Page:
IN THE AIR, ROUGHLY 22,000 FEET UP — When a game goes the way Sunday's loss did for the Falcons, I tend to assume the last thing you want to do is rehash it. But sometimes that's exactly what needs to happen to properly move on. At least, that's what I am telling myself as I write, anyways.
In the Falcons 31-13 loss to the 49ers on Sunday, there was a lot that just didn't go right for Atlanta. After the game, Duron Harmon described feeling "sour" about the way the game transpired. I thought that was a solid word choice. And as I looked back at the notes I took throughout the game I realized that I, too, described moments of the game with the usage of a single word.
Of the three I've chosen to break down the day after the loss, I am sure they are words you would use to describe this game, too.
I will preface this section by saying this is only my second season covering the Falcons. As a resident of Georgia - and for the last five years, Atlanta - I have taken in my fair share of Falcons games, but I wouldn't say I have seen every single game of Matt Ryan's career. I have seen a lot, but not every single one. But enough to know what type of leader Ryan is. He's always seemed to be the epitome of the old cliche of can't-get-too-high-or-too-low.
Looking back on Sunday, I feel as though it's been a long time since I've seen Ryan as visibly frustrated as he was early in the game.
At one point, Ryan's frustration almost seemed to represent how an entire fanbase was feeling about what was happening with the offense.
The unit failed to punch the ball in from the one yard line after special teams recovered the fumble on the opening kickoff. There were - of course - palpable frustrations because of the 49ers goal line stand. But they didn't boil over until the Falcons next drive.
Atlanta had pretty solid field position. It wasn't the 12 yard line, but it was still just inside San Francisco territory. Ryan scrambled for a seven yard pick up on first down, and he handed it off to Cordarrelle Patterson on the next play for a gain of two. The Falcons were then looking at a third and short situation, but Jalen Mayfield jumped. The Falcons were pushed back five yards. Then, something happened operationally. I couldn't tell what exactly happened if I am being honest. It could have been a number of things. Perhaps the call came in late or the offense couldn't get set. Whatever it was, Ryan was forced to call the Falcons second timeout within the first two drives.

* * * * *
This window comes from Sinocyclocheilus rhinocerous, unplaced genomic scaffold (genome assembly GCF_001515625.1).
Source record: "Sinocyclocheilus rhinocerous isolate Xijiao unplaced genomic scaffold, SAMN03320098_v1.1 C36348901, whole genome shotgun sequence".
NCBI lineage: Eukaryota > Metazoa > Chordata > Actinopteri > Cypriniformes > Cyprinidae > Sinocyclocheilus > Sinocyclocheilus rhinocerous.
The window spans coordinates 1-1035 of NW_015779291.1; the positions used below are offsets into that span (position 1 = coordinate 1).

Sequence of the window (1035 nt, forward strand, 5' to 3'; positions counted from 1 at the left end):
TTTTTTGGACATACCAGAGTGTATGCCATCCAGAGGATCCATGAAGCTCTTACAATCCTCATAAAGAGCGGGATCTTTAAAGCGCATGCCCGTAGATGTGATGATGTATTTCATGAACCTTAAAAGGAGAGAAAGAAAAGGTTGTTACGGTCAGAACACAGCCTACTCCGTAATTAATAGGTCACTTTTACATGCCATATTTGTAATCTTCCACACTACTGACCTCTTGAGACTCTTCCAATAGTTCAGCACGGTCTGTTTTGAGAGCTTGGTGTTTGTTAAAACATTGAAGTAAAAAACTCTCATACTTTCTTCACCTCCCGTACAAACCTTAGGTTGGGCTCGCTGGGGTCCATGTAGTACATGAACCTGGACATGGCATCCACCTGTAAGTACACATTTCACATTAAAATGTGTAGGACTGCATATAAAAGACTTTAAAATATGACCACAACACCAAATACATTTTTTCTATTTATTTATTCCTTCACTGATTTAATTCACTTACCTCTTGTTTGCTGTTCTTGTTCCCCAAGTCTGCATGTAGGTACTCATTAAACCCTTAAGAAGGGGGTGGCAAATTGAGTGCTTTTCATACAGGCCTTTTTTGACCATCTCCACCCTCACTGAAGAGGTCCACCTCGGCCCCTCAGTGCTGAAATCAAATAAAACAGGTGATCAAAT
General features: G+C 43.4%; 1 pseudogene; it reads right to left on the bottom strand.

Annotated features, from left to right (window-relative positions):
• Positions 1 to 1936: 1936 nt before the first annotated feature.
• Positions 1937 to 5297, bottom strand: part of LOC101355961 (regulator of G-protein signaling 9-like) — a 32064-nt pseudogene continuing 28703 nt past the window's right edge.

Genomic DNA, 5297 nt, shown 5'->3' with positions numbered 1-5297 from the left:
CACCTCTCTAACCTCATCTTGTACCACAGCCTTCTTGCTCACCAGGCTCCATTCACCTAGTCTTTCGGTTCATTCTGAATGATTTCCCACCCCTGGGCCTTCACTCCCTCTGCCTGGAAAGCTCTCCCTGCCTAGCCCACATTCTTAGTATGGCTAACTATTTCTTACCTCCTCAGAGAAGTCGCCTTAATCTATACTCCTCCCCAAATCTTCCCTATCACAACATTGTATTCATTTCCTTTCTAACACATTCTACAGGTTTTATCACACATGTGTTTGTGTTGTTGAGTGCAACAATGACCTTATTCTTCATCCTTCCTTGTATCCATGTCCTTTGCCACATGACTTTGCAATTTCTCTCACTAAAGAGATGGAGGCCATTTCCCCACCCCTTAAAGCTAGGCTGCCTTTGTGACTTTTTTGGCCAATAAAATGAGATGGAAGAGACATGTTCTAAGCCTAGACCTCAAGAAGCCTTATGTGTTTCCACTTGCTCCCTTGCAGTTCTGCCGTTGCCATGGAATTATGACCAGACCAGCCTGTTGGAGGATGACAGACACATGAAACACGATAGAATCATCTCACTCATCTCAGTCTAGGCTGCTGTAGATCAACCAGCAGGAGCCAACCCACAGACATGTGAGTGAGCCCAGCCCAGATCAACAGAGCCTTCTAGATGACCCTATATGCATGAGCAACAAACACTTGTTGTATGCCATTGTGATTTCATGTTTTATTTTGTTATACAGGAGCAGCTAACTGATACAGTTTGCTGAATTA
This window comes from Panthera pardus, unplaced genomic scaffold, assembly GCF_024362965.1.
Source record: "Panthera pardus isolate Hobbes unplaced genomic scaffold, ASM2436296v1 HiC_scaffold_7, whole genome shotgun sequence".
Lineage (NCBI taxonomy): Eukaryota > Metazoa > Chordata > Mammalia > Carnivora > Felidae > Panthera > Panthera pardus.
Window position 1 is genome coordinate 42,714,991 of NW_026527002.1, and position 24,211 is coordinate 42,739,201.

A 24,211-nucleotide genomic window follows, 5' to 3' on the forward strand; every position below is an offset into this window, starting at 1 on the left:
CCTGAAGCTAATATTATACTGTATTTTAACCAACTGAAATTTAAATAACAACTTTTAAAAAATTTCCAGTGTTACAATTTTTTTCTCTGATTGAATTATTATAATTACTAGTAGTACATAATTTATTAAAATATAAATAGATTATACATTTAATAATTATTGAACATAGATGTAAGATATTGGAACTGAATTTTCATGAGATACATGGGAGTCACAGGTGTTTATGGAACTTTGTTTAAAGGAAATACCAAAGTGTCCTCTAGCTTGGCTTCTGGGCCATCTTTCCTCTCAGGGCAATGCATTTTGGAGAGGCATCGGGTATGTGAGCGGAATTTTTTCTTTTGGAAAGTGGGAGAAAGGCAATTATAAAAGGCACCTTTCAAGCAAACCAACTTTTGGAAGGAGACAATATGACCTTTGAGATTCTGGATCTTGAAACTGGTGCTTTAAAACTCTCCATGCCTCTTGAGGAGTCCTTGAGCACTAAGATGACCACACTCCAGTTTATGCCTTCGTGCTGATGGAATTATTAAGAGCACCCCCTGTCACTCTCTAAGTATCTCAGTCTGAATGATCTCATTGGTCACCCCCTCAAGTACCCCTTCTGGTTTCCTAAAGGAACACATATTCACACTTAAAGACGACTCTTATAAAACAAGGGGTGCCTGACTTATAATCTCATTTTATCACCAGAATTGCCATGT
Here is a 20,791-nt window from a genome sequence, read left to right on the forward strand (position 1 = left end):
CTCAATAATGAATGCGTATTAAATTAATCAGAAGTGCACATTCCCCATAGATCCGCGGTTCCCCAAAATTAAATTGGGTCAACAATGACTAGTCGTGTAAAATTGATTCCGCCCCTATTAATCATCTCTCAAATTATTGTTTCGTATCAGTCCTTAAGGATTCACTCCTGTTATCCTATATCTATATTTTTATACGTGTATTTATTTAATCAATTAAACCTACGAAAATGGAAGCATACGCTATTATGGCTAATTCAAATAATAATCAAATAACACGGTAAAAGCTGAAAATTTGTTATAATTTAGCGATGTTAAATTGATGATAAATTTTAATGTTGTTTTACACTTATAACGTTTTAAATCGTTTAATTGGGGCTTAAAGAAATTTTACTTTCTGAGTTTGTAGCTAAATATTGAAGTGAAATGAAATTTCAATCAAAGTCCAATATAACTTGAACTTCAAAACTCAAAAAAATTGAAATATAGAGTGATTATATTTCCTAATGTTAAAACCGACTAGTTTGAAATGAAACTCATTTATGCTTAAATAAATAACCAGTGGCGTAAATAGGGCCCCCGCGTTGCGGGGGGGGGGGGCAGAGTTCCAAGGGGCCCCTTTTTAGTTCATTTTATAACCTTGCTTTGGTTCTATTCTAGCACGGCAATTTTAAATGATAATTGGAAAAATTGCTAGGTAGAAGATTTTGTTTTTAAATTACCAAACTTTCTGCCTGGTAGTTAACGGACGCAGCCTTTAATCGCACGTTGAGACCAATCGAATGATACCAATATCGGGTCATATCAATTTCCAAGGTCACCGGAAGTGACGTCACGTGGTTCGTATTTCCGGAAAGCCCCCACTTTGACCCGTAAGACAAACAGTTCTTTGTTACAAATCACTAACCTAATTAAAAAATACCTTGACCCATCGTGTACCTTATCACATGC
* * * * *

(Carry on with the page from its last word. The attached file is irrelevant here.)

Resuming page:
Again, it was as visibly frustrated as I've seen Ryan in a while. He said after the game it was the heat of the moment, a typical football response from a leader trying to get his team working cohesively and intellectually. Looking back, it was a frustration that lingered as the Falcons offense struggled to get into the end zone all day.
If Harmon said the game in and of itself left the Falcons feeling "sour," then there was one - and only one - sweet feeling. And that was Russell Gage, who was the Hershey's bar in the midst of a bucket of sour gummy worms.
Gage finished the day with 91 receiving yards on eight receptions. He made a few plays for the Falcons that deserve their own highlight reel. There was an impressive touchdown catch in the second quarter, and a 21-yard acrobatic catch that literally had me writing "woah" in the margins after half time.
Gage has emerged in the last month of the season. Thinking back, it's interesting to see his rise in production as the season has gone on. He started the season with a high ankle sprain that was a peskier injury than he said he was expecting. Missing a few games, Gage returned, but the production really didn't. He wasn't targeted much, sometimes not at all.
But Arthur Smith and Dave Ragone and Ryan, too, were all confident that Gage's targets would come. They have, and with them the added bonus for a player in a contract year.
It was rather sweet to see Gage's emergence in both style and production increase as the weeks have gone on. It doesn't make the loss any less sour, but from an individual standpoint, Gage is arguably playing his best football as we speak.
I wrote this at the end of the third quarter. It was probably a little early to give this loss this moniker, but once San Francisco scored in the final minutes of the third quarter to stretch their lead to 31-13, it felt fitting.
I said this in our Falcons Final Whistle podcast after the loss that this as much - if not more - than any other loss this season felt deflating and disappointing. I said I felt this way because we had finally seen progress and steps being taken in the right direction.
The Falcons were running the ball better. They were much better on third down. Defensively, they were holding their own and making plays and winning the turnover battle. We were actively seeing all of that happening.
There was growth seen over the last three to four weeks of the season. I went into the game against the 49ers feeling as though - even if the Falcons lost - that the evidence of growth would still be there. But on Sunday, I felt as if the Falcons took a step back.
I think that was what was so disappointing about the loss: I feel like I know - and have seen - this team play better. They didn't on Sunday, and they have the loss and the likely insurmountable playoff odds because of it.
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